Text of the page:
But the music portrayed at stupefying note-for-note lengths in Treme again, has that strange formaldehyde-enbalmed, Hipstermatic feel to it I was complaining about in re Mad Men. And Wendell Pierce’s character is so completely unmusical — nothing about who he is except the king of dawgs is portrayed — so flat as almost to be limbic — that it seems to be saying that being a musician is about scoring. Here’s a black guy name of Antoine Batiste, which is a whole television series in its ownself, that Treme seems not to be covering. (I hate the whole Antoine story arc, and Pierce is such a fine and intelligent actor, I miss him.)
I do love Clarke Peters and I dote upon his bowlegs. I love the Indian thing. But I think it’s not well portrayed; I think the thread on the real musicians trying to get their gigs (why is the only drug addict a white Dutch carpetbagger asshole? Give me a break) is strangely wonkish and boring. The Southern gothic aristo Davis McAlary, also strangely wonkish and boring, thread makes me FF in pain, although a glimpse of the artist formerly known as Elizabeth Ashley, all false teeth and fais do-do Tennessee Williams, made me want to cry.
John Goodman is overacting like a mamma jamma. He also looks on the verge of death. The failure of imagination entailed in making the Goodman character into David-Simon-auteur-as-boring-old-one-shot-fart character a YouTube Cassandra makes me wince.
It’s all musician polemic and no music and no Cajuns and apparently no real New Orleans black people plots, no real music, no real musician stories, no conflict except with buffoonish and faceless acts of God. There’s no worthy opponents here, as The Wire had in spades, from Omar to the mayor of Baltimore himself, just faceless FEMA bureaucrats and George W. Bush. Too easy, not Big Easy.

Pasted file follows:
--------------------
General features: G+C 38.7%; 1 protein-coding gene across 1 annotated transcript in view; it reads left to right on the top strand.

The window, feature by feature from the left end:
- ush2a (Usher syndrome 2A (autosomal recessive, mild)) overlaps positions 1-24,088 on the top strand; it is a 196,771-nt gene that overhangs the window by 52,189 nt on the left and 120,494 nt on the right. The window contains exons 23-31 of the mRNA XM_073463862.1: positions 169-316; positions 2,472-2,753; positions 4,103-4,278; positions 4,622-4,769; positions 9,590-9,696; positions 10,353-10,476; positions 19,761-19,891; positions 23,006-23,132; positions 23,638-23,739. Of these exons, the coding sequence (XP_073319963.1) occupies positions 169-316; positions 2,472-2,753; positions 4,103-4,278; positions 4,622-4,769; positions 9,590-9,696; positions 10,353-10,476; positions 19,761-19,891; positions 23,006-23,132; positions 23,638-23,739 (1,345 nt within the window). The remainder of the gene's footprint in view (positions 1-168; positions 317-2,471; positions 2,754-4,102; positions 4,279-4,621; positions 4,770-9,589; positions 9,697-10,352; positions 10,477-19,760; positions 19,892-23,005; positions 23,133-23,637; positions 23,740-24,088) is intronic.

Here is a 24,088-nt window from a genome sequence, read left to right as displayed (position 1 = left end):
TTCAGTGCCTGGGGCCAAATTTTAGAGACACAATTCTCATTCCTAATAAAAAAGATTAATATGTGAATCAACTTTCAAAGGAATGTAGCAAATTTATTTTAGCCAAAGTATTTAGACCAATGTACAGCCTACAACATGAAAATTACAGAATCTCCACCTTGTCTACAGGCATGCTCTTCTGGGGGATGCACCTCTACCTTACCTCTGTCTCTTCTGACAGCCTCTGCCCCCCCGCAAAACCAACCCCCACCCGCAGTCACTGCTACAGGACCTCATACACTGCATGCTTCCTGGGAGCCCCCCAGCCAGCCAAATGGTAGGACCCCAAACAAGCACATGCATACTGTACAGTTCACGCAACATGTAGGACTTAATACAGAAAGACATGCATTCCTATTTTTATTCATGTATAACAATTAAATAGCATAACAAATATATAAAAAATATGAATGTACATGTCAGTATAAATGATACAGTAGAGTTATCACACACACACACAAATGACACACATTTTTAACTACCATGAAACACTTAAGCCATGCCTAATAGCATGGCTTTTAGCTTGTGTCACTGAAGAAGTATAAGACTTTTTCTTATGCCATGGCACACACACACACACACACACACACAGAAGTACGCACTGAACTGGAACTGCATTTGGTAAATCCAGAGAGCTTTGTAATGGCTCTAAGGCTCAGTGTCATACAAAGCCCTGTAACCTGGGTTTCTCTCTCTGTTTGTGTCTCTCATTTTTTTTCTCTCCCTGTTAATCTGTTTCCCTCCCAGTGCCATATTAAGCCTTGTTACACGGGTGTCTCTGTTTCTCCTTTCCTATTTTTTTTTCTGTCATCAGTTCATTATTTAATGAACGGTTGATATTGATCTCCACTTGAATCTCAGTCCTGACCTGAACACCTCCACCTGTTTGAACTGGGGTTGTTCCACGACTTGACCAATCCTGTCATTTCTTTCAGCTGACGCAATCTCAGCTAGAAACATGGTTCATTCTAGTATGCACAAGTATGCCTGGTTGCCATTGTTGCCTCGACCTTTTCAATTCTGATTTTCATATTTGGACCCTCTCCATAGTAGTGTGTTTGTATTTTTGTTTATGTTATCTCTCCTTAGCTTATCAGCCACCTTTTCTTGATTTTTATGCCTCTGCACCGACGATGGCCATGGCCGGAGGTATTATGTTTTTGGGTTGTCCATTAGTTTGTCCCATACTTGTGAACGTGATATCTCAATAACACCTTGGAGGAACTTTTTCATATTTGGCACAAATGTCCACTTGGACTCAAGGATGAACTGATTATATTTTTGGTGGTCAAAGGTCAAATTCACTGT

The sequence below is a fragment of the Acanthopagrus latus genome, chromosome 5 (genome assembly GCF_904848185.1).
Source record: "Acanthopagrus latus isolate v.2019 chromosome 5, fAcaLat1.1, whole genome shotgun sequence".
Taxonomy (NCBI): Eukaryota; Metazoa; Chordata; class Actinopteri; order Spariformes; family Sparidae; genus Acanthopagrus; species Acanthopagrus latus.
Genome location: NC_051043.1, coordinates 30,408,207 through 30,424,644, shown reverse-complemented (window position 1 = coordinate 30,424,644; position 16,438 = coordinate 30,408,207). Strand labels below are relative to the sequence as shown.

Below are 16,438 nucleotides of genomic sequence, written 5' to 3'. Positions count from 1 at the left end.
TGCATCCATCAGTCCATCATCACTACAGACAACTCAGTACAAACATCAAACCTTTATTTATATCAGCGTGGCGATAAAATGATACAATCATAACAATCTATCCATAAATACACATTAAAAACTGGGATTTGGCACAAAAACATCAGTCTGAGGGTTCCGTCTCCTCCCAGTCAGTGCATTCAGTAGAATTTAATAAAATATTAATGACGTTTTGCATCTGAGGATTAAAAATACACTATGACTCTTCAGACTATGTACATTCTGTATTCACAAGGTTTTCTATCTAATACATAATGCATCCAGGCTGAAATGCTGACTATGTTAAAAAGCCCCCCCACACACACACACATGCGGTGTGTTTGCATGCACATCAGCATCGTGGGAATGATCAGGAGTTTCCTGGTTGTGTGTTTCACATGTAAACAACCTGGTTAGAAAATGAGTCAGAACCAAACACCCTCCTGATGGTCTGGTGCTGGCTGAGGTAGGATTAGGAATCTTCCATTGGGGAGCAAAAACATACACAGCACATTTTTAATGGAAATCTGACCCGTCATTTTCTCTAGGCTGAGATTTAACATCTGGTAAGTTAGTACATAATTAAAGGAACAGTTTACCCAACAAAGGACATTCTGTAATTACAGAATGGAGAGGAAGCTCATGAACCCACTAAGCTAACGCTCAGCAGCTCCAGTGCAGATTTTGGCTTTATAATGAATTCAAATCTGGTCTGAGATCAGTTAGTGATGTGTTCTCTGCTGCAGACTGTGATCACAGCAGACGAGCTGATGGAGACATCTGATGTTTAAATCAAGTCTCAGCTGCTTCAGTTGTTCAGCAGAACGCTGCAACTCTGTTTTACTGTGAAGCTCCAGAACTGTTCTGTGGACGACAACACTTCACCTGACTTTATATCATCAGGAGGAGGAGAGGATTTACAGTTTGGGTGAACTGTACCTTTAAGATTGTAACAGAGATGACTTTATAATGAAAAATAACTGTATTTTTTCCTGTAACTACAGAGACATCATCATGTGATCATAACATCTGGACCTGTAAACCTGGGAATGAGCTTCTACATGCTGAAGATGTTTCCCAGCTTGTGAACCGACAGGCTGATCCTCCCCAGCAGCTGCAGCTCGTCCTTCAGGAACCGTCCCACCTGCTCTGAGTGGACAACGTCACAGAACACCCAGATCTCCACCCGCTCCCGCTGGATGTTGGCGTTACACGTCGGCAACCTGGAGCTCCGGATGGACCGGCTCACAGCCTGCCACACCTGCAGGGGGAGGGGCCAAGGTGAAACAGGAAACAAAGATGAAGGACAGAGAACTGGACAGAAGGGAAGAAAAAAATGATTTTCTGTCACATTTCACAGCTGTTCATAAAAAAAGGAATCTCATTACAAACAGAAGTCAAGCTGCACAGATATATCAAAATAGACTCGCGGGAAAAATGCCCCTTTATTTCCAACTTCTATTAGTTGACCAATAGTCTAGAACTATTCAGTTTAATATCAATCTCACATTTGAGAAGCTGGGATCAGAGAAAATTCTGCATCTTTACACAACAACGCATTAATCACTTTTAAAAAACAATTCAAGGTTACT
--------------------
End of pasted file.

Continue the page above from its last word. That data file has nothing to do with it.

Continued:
Big Easy the movie had rockin’ music, btw, as well as the real racial/corruption scenario: still listening to the magnificent Claude Jeter, coal miner, reverend, and the best singer ever, and the Swan Silvertones’ Saviour, Pass Me Not which they had on their soundtrack. You should be too.
Still Treme is better than anything else on television, though the material is oddly thin. I love the look of the post- apocalypse city, of the ruins, the waterline mold as the opening credits, Goodman standing at the empty waterfront and pointing out the truncated footbridge which had led to one of the great old 19th century landmark buildings sunk ‘neath the waves forever, that whole Blade Runner visual of the pan-Asian food trucks beside the gigantic concrete sewer pipes, of the mummy under the canoe, Daymo’s body on the shelf in the refrigerated truck (that whole two-ep MAX narrative arc was stretched out for at least eight episodes, so much so that a really good story became a pain in the ass because you figured it out 15 seconds into ep 1). Simon is good at that, and I like it. I think the deal is, David Simon based every single character in The Wire on somebody he met or heard of in 25 years of covering Baltimore. And he cannot create a character, only describe real ones.
The wimmin. Strong black wimmin. Strong blue collar white chicks. Yeah, whatever. The story seems to be about fat Antoine gettin’ gigs and gettin’ laid. There’s a whole narrative arc based on I lost my ‘bone.